Why, When and How Names are Ascribed to Cyclones?

Sansar LochanEnvironmentLeave a Comment


Recently a hurricane named Nate has popped up in news. This hurricane is building up in the Mexico Gulf and is expected to eventually landfall in the US Gulf Cost early in the second week of October, 2017. One may be curious to know why, when and how the storms or cyclones are assigned particular names. Below is provided answers to such queries likely to emerge in the minds of the public in general.

Why are names ascribed to Cyclones?

  1. For historical reasons, for specifically recording the history of big storms.
  2. To avoid confusion when communicating with the public as more than one cyclone might exist simultaneously.
  3. Helps people remember the storms and their individual intensity.

Which Cyclones qualify for naming?

  1. Names are assigned to tropical cyclones with one-minute, three-minute or ten-minute wind-speeds of more than 65 km/hr.
  2. When the storms display an annually rotating circulation pattern.


  1. The official practice of naming cyclones started in 1945 for storms generating within the Western Pacific.
  2. Names also started to be assigned to tropical storms forming in the North Atlantic Ocean.
  3. Names were originally taken from World War II version of the Phonetic Alphabet.
  4. From 1953 onwards names were assigned from annual lists of women names.
  5. Naming in the case of Southern and Central Pacific began in 1953.
  6. Naming for the Eastern Pacific as well as Southwest Indian Ocean began in 1960.
  7. In 1963 the Australian region also started naming its cyclones.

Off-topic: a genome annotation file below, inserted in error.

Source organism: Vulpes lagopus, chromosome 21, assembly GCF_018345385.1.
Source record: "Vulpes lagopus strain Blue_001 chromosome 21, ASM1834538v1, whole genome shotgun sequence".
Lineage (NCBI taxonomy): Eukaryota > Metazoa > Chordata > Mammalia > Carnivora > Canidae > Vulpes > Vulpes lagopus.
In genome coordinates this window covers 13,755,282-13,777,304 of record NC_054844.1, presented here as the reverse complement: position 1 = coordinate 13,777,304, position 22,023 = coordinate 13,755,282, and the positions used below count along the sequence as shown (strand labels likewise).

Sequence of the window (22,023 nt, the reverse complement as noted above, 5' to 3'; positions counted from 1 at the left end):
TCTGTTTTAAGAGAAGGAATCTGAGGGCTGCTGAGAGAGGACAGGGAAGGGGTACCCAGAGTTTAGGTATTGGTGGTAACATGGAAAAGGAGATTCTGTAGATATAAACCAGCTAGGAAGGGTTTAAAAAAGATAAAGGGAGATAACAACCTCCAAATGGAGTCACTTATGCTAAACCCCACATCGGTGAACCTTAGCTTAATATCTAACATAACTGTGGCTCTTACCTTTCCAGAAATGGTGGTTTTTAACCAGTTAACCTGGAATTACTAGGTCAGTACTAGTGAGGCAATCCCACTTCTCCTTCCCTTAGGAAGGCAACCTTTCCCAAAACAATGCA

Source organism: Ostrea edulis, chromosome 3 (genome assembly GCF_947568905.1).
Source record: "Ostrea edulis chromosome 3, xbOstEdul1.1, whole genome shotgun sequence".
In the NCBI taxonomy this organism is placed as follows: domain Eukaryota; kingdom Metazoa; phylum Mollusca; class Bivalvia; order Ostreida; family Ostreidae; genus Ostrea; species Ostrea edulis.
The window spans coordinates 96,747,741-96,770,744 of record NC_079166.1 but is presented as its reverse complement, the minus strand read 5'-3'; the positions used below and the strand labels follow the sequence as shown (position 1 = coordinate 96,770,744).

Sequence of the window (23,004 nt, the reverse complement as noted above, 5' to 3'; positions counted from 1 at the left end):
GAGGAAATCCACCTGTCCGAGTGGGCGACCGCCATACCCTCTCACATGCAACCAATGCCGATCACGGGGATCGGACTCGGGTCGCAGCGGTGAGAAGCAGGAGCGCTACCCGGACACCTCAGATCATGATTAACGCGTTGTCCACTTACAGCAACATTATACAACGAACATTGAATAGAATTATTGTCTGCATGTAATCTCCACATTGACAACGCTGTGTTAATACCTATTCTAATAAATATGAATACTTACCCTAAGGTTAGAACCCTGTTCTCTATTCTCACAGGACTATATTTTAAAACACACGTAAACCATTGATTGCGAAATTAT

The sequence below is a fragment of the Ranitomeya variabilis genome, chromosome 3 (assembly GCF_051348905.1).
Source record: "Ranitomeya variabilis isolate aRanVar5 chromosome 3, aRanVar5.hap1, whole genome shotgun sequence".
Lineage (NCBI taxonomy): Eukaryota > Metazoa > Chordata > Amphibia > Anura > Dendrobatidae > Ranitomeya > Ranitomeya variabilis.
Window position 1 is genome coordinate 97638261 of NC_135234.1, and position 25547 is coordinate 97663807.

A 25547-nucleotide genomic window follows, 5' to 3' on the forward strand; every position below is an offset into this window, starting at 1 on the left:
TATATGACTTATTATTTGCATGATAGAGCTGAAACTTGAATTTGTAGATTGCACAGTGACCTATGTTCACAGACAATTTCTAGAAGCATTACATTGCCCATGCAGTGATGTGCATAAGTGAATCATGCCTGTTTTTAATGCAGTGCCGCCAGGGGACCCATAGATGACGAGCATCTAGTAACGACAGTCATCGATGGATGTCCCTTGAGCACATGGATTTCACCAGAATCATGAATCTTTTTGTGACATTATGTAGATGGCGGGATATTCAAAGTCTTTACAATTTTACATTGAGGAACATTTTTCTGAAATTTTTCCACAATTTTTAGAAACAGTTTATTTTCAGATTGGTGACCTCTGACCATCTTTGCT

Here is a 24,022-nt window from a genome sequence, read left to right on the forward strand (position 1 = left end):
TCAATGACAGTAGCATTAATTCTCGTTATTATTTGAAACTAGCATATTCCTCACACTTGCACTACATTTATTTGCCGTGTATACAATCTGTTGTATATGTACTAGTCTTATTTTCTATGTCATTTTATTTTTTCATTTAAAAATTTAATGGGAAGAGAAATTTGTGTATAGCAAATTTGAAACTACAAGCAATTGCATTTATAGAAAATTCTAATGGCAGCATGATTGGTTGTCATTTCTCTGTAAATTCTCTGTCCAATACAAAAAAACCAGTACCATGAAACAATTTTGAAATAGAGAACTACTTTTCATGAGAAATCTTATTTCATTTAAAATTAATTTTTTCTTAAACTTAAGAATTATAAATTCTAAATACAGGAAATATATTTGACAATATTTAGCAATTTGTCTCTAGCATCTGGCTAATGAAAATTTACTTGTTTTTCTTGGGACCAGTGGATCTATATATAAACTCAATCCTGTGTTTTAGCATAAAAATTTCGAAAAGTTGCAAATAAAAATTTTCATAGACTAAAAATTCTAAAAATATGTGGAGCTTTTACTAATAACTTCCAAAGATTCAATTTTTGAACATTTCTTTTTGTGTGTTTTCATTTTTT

8. In 2011 the Brazilian Navy Hydrographic Centre started naming tropical cyclones over the South Atlantic basin.
  9. Now the World Meteorological Organization generates and maintains the list of all hurricane names.

About North Indian Ocean Cyclones

  1. In 2000 the WMO/ESCAP decided to assign names within the North Indian Ocean.
  2. Each member country was asked to submit a list of ten names by 2000 end.
  3. While all the other 7 members submitted their lists, India could not do so stating cultural and linguistic diversity in the region.
  4. However, in May 2004, India finally provided a list of names of cyclones.
  5. The first name used from the Indian list was Onil in September 2004.
  6. In 2017 names Maarutha and Mora were listed for Eastern Indian Ocean Cyclones.

Can a storm name be deleted from the list?

Yes. If a hurricane has once proved to be highly devastating, the World Meteorological Organisation deletes it from the annually rotating list so that people might not feel bitter when storm of this name comes back to footfall in their region. The name Katrina, a hurricane which happened in August 2010, has been dropped because this hurricane with a historic 28 foot storm surge was extremely destructive and deadly.

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